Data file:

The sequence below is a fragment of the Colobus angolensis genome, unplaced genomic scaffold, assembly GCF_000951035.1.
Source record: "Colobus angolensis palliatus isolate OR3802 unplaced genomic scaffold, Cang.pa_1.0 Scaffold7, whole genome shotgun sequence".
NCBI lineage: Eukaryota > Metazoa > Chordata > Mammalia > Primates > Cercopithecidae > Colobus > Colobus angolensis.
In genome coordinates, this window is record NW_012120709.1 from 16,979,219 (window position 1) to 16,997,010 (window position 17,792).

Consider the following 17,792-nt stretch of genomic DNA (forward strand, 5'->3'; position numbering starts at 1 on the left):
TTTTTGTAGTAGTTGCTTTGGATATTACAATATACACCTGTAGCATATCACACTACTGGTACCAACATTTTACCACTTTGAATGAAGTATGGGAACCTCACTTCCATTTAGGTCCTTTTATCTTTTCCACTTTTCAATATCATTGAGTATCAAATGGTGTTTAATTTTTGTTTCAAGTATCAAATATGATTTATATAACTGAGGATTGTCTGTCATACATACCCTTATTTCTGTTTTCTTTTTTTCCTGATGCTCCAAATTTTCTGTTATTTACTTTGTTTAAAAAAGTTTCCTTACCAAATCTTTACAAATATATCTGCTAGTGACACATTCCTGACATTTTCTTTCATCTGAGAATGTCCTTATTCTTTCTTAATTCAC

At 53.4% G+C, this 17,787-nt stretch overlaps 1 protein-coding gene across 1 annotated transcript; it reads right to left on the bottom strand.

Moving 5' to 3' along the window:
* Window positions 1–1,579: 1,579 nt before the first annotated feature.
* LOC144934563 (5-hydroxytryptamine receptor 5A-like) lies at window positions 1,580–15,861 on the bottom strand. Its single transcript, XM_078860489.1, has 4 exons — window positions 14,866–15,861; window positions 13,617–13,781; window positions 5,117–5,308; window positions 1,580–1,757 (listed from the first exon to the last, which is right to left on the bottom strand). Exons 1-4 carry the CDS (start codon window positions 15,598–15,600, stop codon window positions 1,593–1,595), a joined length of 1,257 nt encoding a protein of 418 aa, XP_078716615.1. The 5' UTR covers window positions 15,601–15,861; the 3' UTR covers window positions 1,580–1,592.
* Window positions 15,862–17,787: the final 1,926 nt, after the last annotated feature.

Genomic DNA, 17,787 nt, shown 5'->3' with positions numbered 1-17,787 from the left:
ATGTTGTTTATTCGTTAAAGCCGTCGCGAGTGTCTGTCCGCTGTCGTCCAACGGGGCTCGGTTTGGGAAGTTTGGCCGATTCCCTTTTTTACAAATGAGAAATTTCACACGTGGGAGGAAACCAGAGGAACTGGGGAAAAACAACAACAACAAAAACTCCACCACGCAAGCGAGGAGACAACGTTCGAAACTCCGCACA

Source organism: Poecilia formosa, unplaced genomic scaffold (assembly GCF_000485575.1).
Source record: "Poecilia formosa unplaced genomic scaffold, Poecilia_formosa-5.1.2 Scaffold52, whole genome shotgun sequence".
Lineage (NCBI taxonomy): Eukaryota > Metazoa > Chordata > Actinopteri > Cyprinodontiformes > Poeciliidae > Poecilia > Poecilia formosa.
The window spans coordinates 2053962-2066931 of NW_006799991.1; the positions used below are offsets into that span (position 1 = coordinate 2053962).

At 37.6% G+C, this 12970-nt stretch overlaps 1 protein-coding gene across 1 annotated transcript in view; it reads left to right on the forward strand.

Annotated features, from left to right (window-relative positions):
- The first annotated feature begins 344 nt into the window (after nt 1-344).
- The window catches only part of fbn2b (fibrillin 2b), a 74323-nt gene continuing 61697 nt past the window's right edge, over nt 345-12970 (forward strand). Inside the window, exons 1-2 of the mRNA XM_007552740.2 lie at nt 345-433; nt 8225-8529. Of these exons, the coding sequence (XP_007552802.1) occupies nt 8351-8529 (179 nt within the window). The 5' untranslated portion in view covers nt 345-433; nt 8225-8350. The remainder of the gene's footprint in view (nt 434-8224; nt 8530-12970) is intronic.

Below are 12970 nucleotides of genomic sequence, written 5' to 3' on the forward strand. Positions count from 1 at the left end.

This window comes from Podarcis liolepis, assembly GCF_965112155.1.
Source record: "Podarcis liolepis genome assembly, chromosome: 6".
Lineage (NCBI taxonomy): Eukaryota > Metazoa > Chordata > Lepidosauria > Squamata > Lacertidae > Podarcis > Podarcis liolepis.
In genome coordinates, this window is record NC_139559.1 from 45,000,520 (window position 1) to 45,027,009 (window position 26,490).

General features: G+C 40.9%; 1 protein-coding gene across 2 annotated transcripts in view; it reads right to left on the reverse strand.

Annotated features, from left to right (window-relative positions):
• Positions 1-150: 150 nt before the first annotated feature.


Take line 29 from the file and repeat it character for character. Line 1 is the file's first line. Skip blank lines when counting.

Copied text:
• Positions 1-150: 150 nt before the first annotated feature.